Dead eagle not poisoned locally

An eagle that was found poisoned in the heart of the Blue Stack Mountains was not thought to have been killed by local farmers according to Lorcan O’Toole of the Golden Eagle Trust. The National Parks and Wildlife Service are investigating the killings of White Tailed Eagles in Donegal and Mayo. Post Mortem results from an eagle, found dead recently at Croaghubrid in the Blue Stack mountains in April have revealed that it had been poisoned.

An eagle that was found poisoned in the heart of the Blue Stack Mountains was not thought to have been killed by local farmers according to Lorcan O’Toole of the Golden Eagle Trust. The National Parks and Wildlife Service are investigating the killings of White Tailed Eagles in Donegal and Mayo. Post Mortem results from an eagle, found dead recently at Croaghubrid in the Blue Stack mountains in April have revealed that it had been poisoned.

Lorcan O’Toole said: “I would like to stress that all farmers in the area are very supportive. I do not think that they are responsible for the death of the eagle. Both White Tailed Eagles and Golden Eagles are prone to this type of poisoning as they are scavengers.”

Minister Jimmy Deenihan condemned the poisoning of the birds. The Minister said: “The satellite tracking shows that these birds had been wandering over hundreds of coastal, hill and lowland farms in recent months unmolested and without concern.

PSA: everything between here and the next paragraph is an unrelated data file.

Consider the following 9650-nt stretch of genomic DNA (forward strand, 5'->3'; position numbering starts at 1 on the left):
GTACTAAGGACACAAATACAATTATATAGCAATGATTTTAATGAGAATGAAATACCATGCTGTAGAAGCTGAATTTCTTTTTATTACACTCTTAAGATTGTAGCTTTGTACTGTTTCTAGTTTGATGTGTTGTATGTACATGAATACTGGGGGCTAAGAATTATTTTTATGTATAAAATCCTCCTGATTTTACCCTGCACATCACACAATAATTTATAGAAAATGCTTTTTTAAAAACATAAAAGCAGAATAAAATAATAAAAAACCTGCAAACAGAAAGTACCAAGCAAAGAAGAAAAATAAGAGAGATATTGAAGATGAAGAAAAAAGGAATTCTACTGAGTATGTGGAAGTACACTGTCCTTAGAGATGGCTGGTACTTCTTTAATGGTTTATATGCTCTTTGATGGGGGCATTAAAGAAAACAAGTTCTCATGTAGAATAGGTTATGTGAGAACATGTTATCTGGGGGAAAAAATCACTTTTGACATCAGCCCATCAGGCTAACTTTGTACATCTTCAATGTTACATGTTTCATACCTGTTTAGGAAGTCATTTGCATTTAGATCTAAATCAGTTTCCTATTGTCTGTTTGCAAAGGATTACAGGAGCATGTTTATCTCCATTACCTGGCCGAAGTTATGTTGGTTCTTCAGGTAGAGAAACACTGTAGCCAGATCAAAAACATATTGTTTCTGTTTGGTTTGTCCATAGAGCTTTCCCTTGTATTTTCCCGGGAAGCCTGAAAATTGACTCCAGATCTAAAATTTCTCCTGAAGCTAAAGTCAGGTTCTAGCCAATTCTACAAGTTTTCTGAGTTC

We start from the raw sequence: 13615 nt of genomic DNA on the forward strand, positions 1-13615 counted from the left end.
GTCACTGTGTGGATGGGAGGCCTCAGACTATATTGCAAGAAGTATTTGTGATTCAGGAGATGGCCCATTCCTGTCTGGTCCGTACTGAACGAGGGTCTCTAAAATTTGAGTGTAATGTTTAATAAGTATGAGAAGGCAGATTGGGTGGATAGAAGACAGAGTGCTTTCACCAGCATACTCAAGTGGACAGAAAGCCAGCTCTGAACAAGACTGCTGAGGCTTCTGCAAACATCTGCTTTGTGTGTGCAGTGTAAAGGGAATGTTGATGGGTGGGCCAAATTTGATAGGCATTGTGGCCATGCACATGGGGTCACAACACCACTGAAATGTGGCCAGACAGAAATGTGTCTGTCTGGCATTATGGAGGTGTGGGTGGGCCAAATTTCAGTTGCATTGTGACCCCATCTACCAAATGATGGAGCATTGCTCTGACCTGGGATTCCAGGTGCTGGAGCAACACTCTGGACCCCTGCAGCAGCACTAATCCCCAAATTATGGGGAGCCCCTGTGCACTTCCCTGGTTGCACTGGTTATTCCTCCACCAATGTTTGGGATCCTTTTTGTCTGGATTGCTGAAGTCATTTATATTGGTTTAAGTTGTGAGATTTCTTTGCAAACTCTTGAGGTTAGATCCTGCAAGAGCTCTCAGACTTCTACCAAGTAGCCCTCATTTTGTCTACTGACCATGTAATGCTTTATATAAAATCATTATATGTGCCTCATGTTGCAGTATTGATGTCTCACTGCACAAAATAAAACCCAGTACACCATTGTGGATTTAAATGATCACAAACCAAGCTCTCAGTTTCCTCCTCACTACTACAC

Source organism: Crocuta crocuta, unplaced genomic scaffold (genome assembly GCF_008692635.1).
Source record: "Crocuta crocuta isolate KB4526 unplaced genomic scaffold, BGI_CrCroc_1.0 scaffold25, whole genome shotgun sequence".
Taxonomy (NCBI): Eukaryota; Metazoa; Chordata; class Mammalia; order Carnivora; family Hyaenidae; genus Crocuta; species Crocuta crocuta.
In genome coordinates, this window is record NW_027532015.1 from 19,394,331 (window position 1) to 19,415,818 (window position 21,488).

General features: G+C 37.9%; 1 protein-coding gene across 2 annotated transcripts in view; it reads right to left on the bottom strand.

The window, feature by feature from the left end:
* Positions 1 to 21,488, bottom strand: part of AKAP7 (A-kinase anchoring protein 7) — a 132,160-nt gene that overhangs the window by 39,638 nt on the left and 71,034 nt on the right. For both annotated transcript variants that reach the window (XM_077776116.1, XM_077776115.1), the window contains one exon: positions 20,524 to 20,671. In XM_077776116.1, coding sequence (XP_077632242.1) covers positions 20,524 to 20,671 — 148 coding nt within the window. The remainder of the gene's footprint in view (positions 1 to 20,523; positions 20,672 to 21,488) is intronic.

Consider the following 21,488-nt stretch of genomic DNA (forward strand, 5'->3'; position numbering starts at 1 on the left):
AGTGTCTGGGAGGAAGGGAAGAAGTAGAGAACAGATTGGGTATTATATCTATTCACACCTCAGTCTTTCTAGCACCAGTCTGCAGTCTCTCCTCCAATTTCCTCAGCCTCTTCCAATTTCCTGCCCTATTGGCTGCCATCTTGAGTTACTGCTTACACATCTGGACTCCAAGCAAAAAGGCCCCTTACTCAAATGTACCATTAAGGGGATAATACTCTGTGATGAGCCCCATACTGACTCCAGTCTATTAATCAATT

“I understand that landowners in Mayo were actively sending in regular sightings to the project manager/team. I am, therefore, very disappointed that some unknown individuals would wantonly try to kill these magnificent birds.”

A young Mayo eagle, which had been released in Killarney National Park in 2010, was carrying a satellite tag to track its movements, and when the tag showed the bird was not moving about, a search was carried out by National Parks and Wildlife Service staff and the Golden Eagle Trust. The dead bird was found on the shores of Lough Beltra in County Mayo.

Post Mortem results showed that not only had the eagle got high concentrations of poison in its body, but it had also been shot at some time in the past, and had shotgun pellets in its body. It is not clear whether the shooting and poisoning were related incidents.

Minister Deenihan urged that anyone with information about the matter should contact the local Garda Siochána or the National Parks and Wildlife Service on 095-41054.